The motherboard is the trickiest component of the lot, and should actually be the core component of your build--it will have the biggest long-term impact on what your machine can be. That said, I usually choose the processor first, then select the best mobo I can from the current offering for that CPU socket type.

    This price range will be enough to keep you out of the shitty mobo's without going into crazy town. It's usually the price point where you find the greatest steals--as in mobo's that are almost exactly like the ones found in crazy town, but don't have the crazy-town label on them. A little research into the manufacturer will reveal which of these fit that. For example ASRock is a sort of 'off-brand' subsidiary of ASUS, and they usually have cheaper versions of ASUS's big guns that are largely identical, but use cheaper (larger tolerance) components. That said, I usually end up finding a good buy in 'on-brand' boards in this price range.

    case $100

    If you go cheap on anything, the case is where to do it. I wouldn't, but other people can. I won't do it because I like being able to build without cutting myself. I like the little case luxuries that make cable routing easier, and that reduce the amount of time I spend with a screwdriver in my hand. So, I'm willing to pay a little more to have those luxuries. You can get a sub $100 case, but I probably wouldn't unless it was on sale.

    HDD $80-150

    Currently, this price point can net you decent multi-terabyte drives. It won't get a nice SSD, but I'm going to treat SSD's as scrotum warmer niceties. I would not build a machine today with a non-SSD smaller than two terabytes, or with an SSD smaller than 125GB and a non-SSD of at least 2 terabytes. It would be stupid.

    RAM $150-250

    This price point should get you at least 8 gig of good RAM. This isn't crazy territory, it's smart territory. RAM (after SSD's) are your biggest most clear display of general machine power. It is the component most likely to be the difference between a machine that feels zippy, and one that feels hungover. It's also the component you're most likely to find good deals on--but do your research and try to stay within the QVL for your chosen mobo--your mobo is your dictator in selecting RAM.

    When I say do your research, I don't just mean look at the QVL, I mean look at the part numbers in the QVL. Often, the RAM I want to buy isn't explicitly on the QVL, but that's just because the particular SKU of the packaging I'm looking at wasn't sent in for testing--but the RAM sticks themselves were tested. It isn't obvious, it takes some digging to sort out. But it's worth it.

    DVD/BD $50-75

    If you build a modern PC without one, you're placing more faith in the cloud than I'm willing to. You also have less of a software legacy than I do. In any build I do, the first day is just installing things from DVD. You can probably skip on the BD, but I don't see a reason to.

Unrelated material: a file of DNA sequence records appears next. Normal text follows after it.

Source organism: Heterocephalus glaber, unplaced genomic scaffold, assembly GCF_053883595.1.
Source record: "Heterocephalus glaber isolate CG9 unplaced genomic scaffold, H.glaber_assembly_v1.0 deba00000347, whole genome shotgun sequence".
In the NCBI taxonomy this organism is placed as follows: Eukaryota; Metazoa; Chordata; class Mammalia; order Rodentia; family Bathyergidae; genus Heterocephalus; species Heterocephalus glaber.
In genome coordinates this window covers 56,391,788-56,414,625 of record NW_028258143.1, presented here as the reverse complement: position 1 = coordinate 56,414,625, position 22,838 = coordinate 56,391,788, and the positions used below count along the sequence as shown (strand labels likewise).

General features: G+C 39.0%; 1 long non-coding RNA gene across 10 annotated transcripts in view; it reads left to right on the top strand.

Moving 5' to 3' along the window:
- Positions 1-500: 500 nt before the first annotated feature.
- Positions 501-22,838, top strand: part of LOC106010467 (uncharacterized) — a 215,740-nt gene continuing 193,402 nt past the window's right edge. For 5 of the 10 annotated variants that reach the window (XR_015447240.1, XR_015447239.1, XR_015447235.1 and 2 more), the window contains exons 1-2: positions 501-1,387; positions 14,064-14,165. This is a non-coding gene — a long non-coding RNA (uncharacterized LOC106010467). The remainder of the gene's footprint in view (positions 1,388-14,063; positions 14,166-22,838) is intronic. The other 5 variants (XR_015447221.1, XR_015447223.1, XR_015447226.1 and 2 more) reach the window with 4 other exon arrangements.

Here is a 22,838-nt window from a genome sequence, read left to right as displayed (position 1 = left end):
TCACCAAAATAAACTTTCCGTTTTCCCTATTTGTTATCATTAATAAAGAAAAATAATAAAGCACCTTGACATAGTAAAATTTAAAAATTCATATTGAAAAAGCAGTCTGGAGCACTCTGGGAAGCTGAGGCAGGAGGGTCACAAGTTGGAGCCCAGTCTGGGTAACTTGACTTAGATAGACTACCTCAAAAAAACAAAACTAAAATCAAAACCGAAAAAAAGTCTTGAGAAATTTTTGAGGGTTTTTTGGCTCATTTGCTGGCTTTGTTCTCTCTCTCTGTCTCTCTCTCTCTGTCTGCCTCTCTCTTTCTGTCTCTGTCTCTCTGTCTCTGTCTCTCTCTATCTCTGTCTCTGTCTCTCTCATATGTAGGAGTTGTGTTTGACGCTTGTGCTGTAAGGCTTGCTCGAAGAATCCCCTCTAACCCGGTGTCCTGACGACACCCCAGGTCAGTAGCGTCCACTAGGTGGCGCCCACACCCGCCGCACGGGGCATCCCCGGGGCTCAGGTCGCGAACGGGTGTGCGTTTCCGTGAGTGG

input peripherals $100-200

    This won't get you great gear, but it will get you good gear. You can get a mouse and keyboard for under $20
    pretty easily. They will almost certainly be shit compared to what you'd get if you expanded your budget. For the record, I'm assuming a $50-$75 mouse. Spending more than that on a mouse has rapidly diminishing returns.

    The remaining budget can get you anywhere from a cheap shitty rubber dome keyboard, to an expensive shitty rubber dome keyboard, to a good mechanical keyboard--and these days you can even get a type of Topre keyboard for a little over $100! The keycaps are subpar (by Topre standards) but the allegedly the keybed is still stellar. Not that a Topre is necessarily a good choice for a gaming PC as compared to the equivalently priced Cherry MX based alternative--but it's a damnsight better than your average 2-key rollover keybed you'll find on most rubber dome types.

    This gives a budget range of 925 to 1725--and assumes good shopping skills. The more you spend, the longer that build will be in a happy spot. If you go with the low end throughout, you'll be planning on upgrading within the lifetime of a console. The upper end is most likely to survive a console life-cycle.

    This doesn't include some of the niceties like aftermarket heatsinks, fans, case fans, mem-coolers etc. It's just a vanilla build for console equivalency--or as close to it as you can get.

    I mean... the Cell processor is fucking amazing, and way way advanced for it's time. We don't even come close to exploiting it, much like Nintendo's move to 64-bit architecture proved extremely premature.

    Console manufacturers take a loss on hardware. PC manufacturers (or parts suppliers) do not.

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    a fool on a journey pensive_pilgrim's Avatar
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    I built my PC for a little over $600, not including monitor, and when I built it it could run 99% of current games at 1080 with everything on ultra. It still runs everything coming out on pretty good settings. Logical increments is a great site for putting together a build and you can see that you can easily put together something decent for $500 or even less.

    Seriously though, $150 for 8 gigs of RAM? What the hell are you smoking? Also there's really no reason to ever spend more than $100 on a mobo unless you're making some crazy build with multiple GPUs or something, you can get a solid, reputable PSU that's overkill for most systems for $60, and mechanical keyboards are a gimmick.

    As far as console equivalency, I'm pretty sure you can put together something for $500 that will beat the hardware they've chosen for the next-gen consoles.

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    Tawaci ki a Gnaska ki Osito Polar's Avatar
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    Quote Originally Posted by Hephaestus View Post
    A gaming PC is going to run about like so
    I guess if you think that stuff's fun then you enjoy it. I mean, great. But for $2000? That's like a top-end Alienware rig. Have you ever looked at the build guides on Ars Technica or a similar site? $600 gets you a really nice PC.